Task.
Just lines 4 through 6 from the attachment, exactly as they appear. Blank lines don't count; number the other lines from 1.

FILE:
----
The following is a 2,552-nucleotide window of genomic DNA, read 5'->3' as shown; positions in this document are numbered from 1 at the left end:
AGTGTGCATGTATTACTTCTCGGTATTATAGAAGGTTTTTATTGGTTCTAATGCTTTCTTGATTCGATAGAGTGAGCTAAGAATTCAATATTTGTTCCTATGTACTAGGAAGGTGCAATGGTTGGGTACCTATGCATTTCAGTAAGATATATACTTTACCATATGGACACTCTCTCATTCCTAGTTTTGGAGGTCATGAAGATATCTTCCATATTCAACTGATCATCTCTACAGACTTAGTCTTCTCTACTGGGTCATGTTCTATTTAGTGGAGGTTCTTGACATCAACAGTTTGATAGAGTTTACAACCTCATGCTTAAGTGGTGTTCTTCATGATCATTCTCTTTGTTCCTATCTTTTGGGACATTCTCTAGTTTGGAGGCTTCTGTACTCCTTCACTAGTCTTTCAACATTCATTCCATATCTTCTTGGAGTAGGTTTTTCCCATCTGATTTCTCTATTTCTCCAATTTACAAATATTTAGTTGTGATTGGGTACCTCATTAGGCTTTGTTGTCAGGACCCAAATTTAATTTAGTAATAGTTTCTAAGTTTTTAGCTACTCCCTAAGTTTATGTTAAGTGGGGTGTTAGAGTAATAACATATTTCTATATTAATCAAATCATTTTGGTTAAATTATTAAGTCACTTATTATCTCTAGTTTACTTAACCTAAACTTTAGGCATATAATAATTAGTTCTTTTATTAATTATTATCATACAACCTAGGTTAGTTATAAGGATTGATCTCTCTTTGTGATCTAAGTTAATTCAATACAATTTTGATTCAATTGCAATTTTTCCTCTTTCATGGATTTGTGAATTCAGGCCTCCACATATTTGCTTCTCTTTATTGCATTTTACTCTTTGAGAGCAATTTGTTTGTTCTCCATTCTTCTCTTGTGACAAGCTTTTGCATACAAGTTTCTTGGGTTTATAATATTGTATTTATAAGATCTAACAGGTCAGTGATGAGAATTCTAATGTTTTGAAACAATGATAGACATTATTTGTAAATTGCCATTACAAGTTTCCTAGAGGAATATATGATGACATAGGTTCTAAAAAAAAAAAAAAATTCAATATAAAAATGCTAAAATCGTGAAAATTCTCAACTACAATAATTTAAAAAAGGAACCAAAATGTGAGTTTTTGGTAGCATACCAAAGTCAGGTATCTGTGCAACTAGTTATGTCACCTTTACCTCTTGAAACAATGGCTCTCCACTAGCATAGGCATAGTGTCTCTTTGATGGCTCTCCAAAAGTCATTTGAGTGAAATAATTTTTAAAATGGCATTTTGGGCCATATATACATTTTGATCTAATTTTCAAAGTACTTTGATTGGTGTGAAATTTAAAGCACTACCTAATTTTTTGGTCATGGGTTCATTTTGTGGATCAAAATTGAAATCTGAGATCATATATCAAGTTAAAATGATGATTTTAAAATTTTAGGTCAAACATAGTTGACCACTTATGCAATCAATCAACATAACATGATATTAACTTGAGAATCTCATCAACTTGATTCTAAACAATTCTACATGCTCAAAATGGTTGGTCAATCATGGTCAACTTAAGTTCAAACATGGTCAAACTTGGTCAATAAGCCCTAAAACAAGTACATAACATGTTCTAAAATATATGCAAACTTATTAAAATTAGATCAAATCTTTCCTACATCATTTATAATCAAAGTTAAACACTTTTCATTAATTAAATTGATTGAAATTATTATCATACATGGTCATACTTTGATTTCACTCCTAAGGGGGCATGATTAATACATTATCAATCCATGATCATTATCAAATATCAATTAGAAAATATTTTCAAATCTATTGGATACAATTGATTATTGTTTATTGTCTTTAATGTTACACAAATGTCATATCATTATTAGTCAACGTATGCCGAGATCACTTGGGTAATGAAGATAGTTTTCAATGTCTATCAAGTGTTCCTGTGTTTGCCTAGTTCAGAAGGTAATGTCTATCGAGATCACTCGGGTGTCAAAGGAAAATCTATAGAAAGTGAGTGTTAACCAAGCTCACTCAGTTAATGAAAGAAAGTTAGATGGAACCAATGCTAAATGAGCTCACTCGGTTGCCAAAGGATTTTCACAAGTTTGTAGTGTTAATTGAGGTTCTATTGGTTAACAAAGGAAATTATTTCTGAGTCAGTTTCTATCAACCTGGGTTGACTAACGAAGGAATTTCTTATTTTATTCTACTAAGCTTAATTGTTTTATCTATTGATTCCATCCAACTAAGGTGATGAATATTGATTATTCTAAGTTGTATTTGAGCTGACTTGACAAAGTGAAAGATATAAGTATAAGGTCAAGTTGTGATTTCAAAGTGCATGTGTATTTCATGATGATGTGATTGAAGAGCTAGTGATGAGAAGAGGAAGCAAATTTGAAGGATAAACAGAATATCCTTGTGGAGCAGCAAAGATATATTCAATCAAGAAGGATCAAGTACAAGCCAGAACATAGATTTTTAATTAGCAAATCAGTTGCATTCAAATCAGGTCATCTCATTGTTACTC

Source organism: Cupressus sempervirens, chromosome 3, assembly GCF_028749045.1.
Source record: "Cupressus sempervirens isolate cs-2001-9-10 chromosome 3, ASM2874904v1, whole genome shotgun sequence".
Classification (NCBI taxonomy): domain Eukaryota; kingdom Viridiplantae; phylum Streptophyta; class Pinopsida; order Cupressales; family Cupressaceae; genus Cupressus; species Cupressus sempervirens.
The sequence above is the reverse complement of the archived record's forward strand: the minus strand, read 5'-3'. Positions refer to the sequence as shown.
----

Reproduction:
Source record: "Cupressus sempervirens isolate cs-2001-9-10 chromosome 3, ASM2874904v1, whole genome shotgun sequence".
Classification (NCBI taxonomy): domain Eukaryota; kingdom Viridiplantae; phylum Streptophyta; class Pinopsida; order Cupressales; family Cupressaceae; genus Cupressus; species Cupressus sempervirens.
The sequence above is the reverse complement of the archived record's forward strand: the minus strand, read 5'-3'. Positions refer to the sequence as shown.